Forty Augusts--aye, and several more--ago,
When I paced the headlands loosed from dull employ,
The waves huzza'd like a multitude below
In the sway of an all-including joy
Blankly I walked there a double decade after,
When thwarts had flung their toils in front of me,
And I heard the waters wagging in a long ironic laughter
At the lot of men, and all the vapoury
Things that be.
Wheeling change has set me again standing where
Once I heard the waves huzza at Lammas-tide;
But they supplicate now--like a congregation there
Who murmur the Confession--I outside,
Posted by Arborfield at 8:29 am
Sinking down by the gate I discern the thin moon,
And a blackbird tries over old airs in the pine,
But the moon is a sorry one, sad the bird's tune,
For this spot is unknown to that Heartmate of mine.
Did my Heartmate but haunt here at times such as now,
The song would be joyous and cheerful the moon;
But she will see never this gate, path, or bough,
Nor I find a joy in the scene or the tune.
Posted by Arborfield at 3:14 pm
The Roman Road runs straight and bare
As the pale parting-line in hair
Across the heath. And thoughtful men
Contrast its days of Now and Then,
And delve, and measure, and compare;
Visioning on the vacant air
Helmed legionaries, who proudly rear
The Eagle, as they pace again
The Roman Road.
But no tall brass-helmed legionnaire
Haunts it for me. Uprises there
A mother's form upon my ken,
Guiding my infant steps, as when
We walked that ancient thoroughfare,
The Roman Road.
Posted by Arborfield at 7:12 am
At nine in the morning there passed a church,
At ten there passed me by the sea,
At twelve a town of smoke and smirch,
At two a forest of oak and birch,
And then, on a platform, she:
A radiant stranger, who saw not me.
I queried, "Get out to her do I dare?"
But I kept my seat in my search for a plea,
And the wheels moved on. O could it but be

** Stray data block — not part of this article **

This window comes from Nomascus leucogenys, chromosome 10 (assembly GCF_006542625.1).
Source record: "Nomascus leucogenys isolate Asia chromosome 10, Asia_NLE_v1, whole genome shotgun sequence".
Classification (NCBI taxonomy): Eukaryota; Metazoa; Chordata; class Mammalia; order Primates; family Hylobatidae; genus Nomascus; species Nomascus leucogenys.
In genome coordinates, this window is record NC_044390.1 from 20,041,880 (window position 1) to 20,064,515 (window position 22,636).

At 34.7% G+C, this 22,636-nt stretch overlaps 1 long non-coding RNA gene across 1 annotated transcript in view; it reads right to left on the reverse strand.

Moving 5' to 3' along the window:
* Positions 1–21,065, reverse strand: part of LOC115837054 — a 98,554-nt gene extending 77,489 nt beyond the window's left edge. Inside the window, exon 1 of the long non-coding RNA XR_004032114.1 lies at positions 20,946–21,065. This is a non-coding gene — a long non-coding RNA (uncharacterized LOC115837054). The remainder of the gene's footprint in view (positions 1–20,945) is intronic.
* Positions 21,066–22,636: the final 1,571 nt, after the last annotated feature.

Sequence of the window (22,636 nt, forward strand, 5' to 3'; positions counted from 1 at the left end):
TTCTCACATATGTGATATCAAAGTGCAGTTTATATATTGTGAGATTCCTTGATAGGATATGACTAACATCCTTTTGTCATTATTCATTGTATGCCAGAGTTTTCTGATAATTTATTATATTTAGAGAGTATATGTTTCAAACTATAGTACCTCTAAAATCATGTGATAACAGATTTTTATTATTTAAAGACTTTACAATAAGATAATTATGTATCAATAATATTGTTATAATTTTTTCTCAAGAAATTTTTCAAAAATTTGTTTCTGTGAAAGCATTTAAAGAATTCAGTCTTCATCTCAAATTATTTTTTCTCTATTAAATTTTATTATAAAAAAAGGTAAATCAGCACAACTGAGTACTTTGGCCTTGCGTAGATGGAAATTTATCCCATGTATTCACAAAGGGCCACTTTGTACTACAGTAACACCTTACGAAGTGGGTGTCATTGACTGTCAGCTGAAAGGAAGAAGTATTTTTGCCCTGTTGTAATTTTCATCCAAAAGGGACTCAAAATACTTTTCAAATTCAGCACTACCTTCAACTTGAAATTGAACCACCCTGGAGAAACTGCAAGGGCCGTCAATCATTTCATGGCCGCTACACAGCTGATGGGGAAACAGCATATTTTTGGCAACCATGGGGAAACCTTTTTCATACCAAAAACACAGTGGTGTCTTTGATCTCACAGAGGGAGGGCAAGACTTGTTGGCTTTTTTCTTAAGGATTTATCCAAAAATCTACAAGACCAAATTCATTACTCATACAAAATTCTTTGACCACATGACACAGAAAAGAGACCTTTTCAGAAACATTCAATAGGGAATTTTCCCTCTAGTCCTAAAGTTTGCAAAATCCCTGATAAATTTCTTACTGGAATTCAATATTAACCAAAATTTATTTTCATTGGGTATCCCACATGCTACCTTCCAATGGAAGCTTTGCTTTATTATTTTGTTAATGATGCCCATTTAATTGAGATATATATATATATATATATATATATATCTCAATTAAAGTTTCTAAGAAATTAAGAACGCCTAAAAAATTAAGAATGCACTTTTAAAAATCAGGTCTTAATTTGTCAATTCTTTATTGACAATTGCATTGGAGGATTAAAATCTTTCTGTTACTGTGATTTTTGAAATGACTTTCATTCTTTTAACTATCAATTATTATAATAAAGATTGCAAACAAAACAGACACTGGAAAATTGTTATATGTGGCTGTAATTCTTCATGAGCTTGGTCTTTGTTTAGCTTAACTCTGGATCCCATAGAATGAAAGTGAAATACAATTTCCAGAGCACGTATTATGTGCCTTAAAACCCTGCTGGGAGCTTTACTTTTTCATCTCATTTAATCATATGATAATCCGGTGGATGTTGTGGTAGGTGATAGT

That I had alighted there!
Posted by Arborfield at 9:17 am
It bends far over Yell'ham Plain,
And we, from Yell'ham Height,
Stand and regard its fiery train,
So soon to swim from sight.
It will return long years hence, when
As now its strange swift shine
Will fall on Yell'ham; but not then
On that sweet form of thine.
Posted by Arborfield at 8:03 am
As some bland soul, to whom a debtor says
"I'll now repay the amount I owe to you,"
In inward gladness feigns forgetfulness
That such a payment ever was his due
(His long thought notwithstanding), so did I
At our last meeting waive your proffered kiss
With quick divergent talk of scenery nigh,
By such suspension to enhance my bliss.
And as his looks in consternation fall
When, gathering that the debt is lightly deemed,
The debtor makes as not to pay at all,
So faltered I, when your intention seemed
Converted by my false uneagerness
To putting off for ever the caress.
W. P. V., 1865-67.
Posted by Arborfield at 4:32 pm
I marked when the weather changed,
And the panes began to quake,
And the winds rose up and ranged,
That night, lying half-awake.
Dead leaves blew into my room,
And alighted upon my bed,
And a tree declared to the gloom
Its sorrow that they were shed.
One leaf of them touched my hand,
And I thought that it was you
There stood as you used to stand,
And saying at last you knew!
Posted by Arborfield at 8:27 am